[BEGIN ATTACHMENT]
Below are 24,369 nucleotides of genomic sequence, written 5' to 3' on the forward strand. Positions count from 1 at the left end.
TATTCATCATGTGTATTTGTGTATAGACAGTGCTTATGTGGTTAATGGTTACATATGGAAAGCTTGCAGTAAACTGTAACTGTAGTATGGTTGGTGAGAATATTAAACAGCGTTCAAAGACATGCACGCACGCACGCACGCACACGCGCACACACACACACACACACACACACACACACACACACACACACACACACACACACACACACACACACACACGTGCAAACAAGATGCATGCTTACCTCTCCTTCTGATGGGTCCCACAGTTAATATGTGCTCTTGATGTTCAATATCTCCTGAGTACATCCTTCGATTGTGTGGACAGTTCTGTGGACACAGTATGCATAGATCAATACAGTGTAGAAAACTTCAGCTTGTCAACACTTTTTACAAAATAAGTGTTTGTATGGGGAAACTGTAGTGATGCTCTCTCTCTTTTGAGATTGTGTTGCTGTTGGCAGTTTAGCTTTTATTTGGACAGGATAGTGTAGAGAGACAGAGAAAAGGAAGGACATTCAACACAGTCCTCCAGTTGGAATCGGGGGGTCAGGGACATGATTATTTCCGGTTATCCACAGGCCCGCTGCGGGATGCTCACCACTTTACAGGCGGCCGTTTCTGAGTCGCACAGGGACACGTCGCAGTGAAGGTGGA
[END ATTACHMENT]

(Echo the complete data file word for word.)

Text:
Below are 24,369 nucleotides of genomic sequence, written 5' to 3' on the forward strand. Positions count from 1 at the left end.
TATTCATCATGTGTATTTGTGTATAGACAGTGCTTATGTGGTTAATGGTTACATATGGAAAGCTTGCAGTAAACTGTAACTGTAGTATGGTTGGTGAGAATATTAAACAGCGTTCAAAGACATGCACGCACGCACGCACGCACACGCGCACACACACACACACACACACACACACACACACACACACACACACACACACACACACACACACACACACACGTGCAAACAAGATGCATGCTTACCTCTCCTTCTGATGGGTCCCACAGTTAATATGTGCTCTTGATGTTCAATATCTCCTGAGTACATCCTTCGATTGTGTGGACAGTTCTGTGGACACAGTATGCATAGATCAATACAGTGTAGAAAACTTCAGCTTGTCAACACTTTTTACAAAATAAGTGTTTGTATGGGGAAACTGTAGTGATGCTCTCTCTCTTTTGAGATTGTGTTGCTGTTGGCAGTTTAGCTTTTATTTGGACAGGATAGTGTAGAGAGACAGAGAAAAGGAAGGACATTCAACACAGTCCTCCAGTTGGAATCGGGGGGTCAGGGACATGATTATTTCCGGTTATCCACAGGCCCGCTGCGGGATGCTCACCACTTTACAGGCGGCCGTTTCTGAGTCGCACAGGGACACGTCGCAGTGAAGGTGGA